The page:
Now comes the messiest part of the story. The public prosecutor of L’Aquila contends that some of the victims (32 of them) were so afraid at the time that they were about to leave their homes, or at least sleep in their cars to reduce the danger, but changed their mind after hearing that press conference. The prosecutor does not accuse the scientists of a wrong prediction. But he notes that those statements about the “discharge of energy” have been criticized by most seismologists as scientifically unfounded (matter of fact, they do not appear in the minutes of the meeting). The accusation, in other words, is to have misinformed the public with an exceedingly reassuring (and unscientific) message, thus leading some people to abandon precautions which may have saved their life.

The long paragraph above is enough to show some of the difficulties this story poses for science journalists. It takes many words to explain it, even on a basic level. When covering a science story, we are used to sacrifice most of the facts and concentrate on the few fundamental ones, skipping the details. But here the details are essential (as it usually happens in criminal trials,) and leaving even one element out of the story (the meeting, the press conference, the scientific consensus on seismic swarms, what the victims did and what their relatives say they were going to do, the timing of it all) results in distorting it. Also, this story forces the reporter to combine and master very different languages. On one side there is seismology (a scientific discipline where uncertainty reigns), on the other there is criminal law. Even when the two disciplines use the same words, they are often meaning very different things.

Not surprisingly, some scientific media have chosen a partisan approach, acknowledging that the accusation is less absurd than it may seem (in other words, that it is not about earthquake prediction) but taking side with the scientists: it is the case of New Scientist, for example, which published a long commentary by Thomas Jordan, a highly respected American seismologist who will testify in favour of the defendants. Others, notably Nature, have taken a more nuanced position, reporting extensively on the view from L’Aquila, particularly from the victims’ relatives, and stressing that scientists have lessons to learn from the case.

Strangely enough, the case has raised much more interest abroad than in Italy, where national media have hitherto paid little attention to it. That is a shame, mostly because  no one is questioning the role played by those very media in the case, and what media professionals, in Italy as elsewhere, could learn from it. The media are not at the bar (and rightly so). But it was the media that conveyed the messages, right or wrong, which are now at the center of the trial. TV stations edited and broadcasted those reassuring statements. Local papers reported about the press conference. Many of them were giving space and resonance to the so-called “predictions” by Gioacchino Giuliani (an amateur seismologist who alarmed the population by announcing a strong earthquake in the region, though in a different area), which played a big part in complicating the work of the committee.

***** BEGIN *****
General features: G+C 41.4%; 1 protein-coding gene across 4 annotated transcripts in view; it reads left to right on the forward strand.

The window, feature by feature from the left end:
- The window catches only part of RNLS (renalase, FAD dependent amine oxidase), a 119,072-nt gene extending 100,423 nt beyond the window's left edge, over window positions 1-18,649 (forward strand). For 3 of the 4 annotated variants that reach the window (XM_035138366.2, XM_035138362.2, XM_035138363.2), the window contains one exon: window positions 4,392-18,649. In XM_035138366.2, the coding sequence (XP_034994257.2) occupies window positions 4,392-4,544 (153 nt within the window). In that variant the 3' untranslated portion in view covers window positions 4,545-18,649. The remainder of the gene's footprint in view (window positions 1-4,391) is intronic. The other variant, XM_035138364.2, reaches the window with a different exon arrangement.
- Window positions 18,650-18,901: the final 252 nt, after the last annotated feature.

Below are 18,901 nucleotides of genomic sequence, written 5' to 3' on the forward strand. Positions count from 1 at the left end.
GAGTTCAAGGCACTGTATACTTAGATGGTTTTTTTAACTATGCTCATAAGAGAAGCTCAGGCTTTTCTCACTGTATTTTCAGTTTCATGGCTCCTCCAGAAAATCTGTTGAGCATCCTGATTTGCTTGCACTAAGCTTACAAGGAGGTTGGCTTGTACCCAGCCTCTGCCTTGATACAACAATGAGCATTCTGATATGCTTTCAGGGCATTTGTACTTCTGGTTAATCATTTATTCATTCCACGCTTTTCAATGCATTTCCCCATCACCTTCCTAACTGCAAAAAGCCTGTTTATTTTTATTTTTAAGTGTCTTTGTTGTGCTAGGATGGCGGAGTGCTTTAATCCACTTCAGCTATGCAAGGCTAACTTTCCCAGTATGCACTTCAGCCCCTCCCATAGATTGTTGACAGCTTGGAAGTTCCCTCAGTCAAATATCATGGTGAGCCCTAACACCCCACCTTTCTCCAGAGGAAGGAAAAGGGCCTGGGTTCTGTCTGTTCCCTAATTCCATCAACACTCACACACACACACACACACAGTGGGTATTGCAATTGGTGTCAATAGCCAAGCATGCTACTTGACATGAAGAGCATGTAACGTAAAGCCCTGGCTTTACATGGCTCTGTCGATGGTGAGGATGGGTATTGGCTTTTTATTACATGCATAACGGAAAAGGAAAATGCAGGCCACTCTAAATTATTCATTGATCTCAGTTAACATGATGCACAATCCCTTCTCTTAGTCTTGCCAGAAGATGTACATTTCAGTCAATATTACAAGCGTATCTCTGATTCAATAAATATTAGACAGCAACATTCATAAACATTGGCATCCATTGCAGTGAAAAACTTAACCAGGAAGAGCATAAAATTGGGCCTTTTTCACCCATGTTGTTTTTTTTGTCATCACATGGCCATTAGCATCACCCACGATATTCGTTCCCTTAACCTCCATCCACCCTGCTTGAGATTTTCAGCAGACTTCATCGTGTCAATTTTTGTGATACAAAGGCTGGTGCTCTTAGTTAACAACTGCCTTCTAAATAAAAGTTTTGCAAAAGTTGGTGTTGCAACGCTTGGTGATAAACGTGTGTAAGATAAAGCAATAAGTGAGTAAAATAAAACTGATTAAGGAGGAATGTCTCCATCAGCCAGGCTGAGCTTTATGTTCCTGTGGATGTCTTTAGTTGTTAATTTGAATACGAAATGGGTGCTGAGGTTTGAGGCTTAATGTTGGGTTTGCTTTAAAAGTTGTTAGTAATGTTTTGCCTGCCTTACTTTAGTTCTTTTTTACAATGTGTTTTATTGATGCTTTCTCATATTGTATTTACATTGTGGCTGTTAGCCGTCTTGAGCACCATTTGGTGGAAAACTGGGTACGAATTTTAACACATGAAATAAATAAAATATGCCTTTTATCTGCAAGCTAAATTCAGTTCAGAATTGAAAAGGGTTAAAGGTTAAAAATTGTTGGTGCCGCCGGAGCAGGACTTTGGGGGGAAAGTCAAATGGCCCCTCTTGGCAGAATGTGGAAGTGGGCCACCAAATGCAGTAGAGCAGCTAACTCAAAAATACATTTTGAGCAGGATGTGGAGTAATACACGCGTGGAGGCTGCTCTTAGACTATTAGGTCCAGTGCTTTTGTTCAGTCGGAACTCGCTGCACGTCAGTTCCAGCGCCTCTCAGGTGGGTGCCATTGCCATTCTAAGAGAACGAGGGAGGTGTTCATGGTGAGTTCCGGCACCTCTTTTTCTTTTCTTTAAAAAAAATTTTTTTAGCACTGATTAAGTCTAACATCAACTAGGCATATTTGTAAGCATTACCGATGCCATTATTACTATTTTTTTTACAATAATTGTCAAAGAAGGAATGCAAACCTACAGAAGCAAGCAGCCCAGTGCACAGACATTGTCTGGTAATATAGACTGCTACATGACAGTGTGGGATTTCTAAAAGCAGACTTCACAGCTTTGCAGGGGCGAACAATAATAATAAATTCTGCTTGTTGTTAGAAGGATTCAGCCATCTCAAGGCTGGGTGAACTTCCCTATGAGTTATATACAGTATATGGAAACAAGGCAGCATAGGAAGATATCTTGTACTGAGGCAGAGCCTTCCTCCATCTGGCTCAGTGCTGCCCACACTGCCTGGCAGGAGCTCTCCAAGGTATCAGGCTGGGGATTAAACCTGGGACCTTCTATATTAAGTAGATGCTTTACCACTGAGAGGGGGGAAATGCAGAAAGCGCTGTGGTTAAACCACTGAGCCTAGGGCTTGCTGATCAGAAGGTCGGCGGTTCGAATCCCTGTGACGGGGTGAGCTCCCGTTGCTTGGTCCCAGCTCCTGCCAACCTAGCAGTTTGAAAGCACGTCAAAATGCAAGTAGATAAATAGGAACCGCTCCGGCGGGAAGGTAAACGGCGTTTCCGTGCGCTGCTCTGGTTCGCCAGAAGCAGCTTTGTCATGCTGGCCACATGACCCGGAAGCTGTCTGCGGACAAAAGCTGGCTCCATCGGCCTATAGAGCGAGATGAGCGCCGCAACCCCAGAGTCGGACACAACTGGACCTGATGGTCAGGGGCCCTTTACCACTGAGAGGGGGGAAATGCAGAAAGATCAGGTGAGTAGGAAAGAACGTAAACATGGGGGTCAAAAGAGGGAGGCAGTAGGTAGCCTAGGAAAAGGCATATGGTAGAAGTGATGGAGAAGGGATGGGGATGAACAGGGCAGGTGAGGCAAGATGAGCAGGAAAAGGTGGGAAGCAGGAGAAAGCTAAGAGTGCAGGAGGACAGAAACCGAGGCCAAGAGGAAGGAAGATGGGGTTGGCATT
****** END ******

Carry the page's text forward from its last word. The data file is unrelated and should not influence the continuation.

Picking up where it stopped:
At the trial, one of the scientists’ lawyers has explicitly accused the mass media of distorting the scientific message of the meeting, implying they, and not the scientists, are responsible for what happened. She is largely wrong. The media have their own logic, and it is the work of public officials and risk communication experts to learn how to work with them in order to get the right message to the population. Still it would be a waste if journalism, in Italy as elsewhere, did not use this chance to reflect on its role in risk communication.

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Scrivi di scienza? Entra in Science Writers in Italy!

Ti occupi di scienza e tecnologia nei media? Vuoi avere accesso a riviste internazionali e partecipare a conferenze in Italia e all’estero?